Putin’s remarks raise fears of future moves against Ukraine

NSA leaker Edward Snowden questioned Russian President Vladimir Putin about domestic spying on Thursday. Putin wasn't exactly truthful in his response. (Fact-checking source: Andrei Soldatov) (Jeff Simon/The Washington Post)
April 17, 2014

A confident President Vladimir Putin on Thursday used his annual televised meeting with the nation to portray a powerful Russia — one that is dismissive of the West, had troops operating in Crimea even as it denied it and regards a large swath of southeastern Ukraine as historically part of its territory.

Somewhat ominously, Putin reminded his audience that Russia’s parliament has given him the authority to send troops into Ukraine. Southeastern Ukraine — including the cities of Luhansk, Kharkiv, Donetsk and Odessa — had been part of the Russian empire, called New Russia, he pointed out. The Soviet Union turned it over to Ukraine. “Why? Let God judge them.” The argument was reminiscent of the one he had made earlier about Crimea, which was given to Ukraine in 1954.

Putin’s remarks raised fears that he was justifying a possible incursion into southeastern Ukraine, where the United States says 40,000 Russian troops are massed just across the border. U.S. and European officials have accused Russia of organizing the armed men and agitators who have been capturing government buildings in southeastern Ukraine and raising Russian flags. Putin denies it. The West says he is lying.

“Nonsense,” Putin said Thursday. “There are no Russian units in eastern Ukraine — no special services, no tactical advisers. All this is being done by the local residents.”

In early March, Putin denied that the well-equipped troops operating on Ukraine’s Crimean Peninsula and wearing green uniforms without insignia were Russian. Anyone could buy those uniforms, he said. On Thursday, when asked about the soldiers widely known as the green men, Putin acknowledged that they were Russian. Their presence had been necessary, he said, to keep order so that Crimeans could decide their future in a referendum.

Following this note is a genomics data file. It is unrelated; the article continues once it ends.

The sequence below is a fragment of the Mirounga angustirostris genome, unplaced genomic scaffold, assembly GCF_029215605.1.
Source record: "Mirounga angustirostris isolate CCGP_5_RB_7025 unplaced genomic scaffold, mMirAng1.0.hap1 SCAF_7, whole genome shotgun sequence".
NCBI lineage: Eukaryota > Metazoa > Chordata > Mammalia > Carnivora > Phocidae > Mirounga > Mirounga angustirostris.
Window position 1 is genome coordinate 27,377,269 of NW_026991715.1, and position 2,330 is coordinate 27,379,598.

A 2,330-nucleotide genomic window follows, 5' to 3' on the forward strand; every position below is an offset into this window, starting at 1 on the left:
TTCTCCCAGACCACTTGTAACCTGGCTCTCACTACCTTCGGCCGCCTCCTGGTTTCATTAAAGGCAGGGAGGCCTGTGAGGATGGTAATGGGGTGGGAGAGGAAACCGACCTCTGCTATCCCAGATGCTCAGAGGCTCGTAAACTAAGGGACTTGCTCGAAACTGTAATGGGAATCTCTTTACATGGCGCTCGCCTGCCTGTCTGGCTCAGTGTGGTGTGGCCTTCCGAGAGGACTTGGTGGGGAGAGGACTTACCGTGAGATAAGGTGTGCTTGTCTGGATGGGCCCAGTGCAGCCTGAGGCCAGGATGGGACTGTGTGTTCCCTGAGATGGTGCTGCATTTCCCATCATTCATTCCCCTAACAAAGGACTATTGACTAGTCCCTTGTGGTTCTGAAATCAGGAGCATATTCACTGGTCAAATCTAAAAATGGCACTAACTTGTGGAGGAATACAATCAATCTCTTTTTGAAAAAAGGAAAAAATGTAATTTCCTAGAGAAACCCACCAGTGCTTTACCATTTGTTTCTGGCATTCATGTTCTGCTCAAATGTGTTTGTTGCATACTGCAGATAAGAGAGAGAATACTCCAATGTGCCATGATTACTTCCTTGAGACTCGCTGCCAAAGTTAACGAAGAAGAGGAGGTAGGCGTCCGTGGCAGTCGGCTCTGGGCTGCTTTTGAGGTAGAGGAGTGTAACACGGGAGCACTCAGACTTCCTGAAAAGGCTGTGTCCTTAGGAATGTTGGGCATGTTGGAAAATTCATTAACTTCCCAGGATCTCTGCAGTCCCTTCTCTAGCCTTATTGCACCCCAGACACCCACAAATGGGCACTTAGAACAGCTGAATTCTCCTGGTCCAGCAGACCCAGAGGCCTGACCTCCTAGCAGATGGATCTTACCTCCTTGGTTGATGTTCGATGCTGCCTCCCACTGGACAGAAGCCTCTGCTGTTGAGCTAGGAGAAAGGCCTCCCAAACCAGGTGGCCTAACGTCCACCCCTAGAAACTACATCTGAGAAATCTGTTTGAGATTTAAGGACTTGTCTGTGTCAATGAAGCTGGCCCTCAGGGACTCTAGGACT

Russian President Vladimir Putin says that Ukraine is heading for an abyss and the best way out is diplomacy, although he does not rule out use of force. (Reuters)

“We didn’t want any tanks, any nationalist combat units or people with extreme views armed with automatic weapons,” he said. “Of course, Russian servicemen backed the Crimean self-defense forces.”

The hastily arranged March 16 referendum resulted in 96 percent counted as voting for joining Russia. “In this situation,” he said, “we couldn’t have done otherwise.”

For just shy of four hours Thursday, Putin answered questions from a studio audience, from a video-connected crowd standing in the heart of the Crimean city of Sevastopol and from people calling in and texting from around the nation. Of 2 million calls and 400,000 texts, he answered around 70 questions. Last year, he spoke for four hours and 47 minutes.

Even Edward Snowden, the former National Security Agency contractor who revealed a wide-scale U.S. surveillance program and has taken refuge from prosecution in Russia, came out of the shadows to ask a video question: Does Russia spy on its citizens the way the United States did?

No, Putin said. “Thank God, our special services are strictly controlled by the state and society, and their activity is regulated by law.”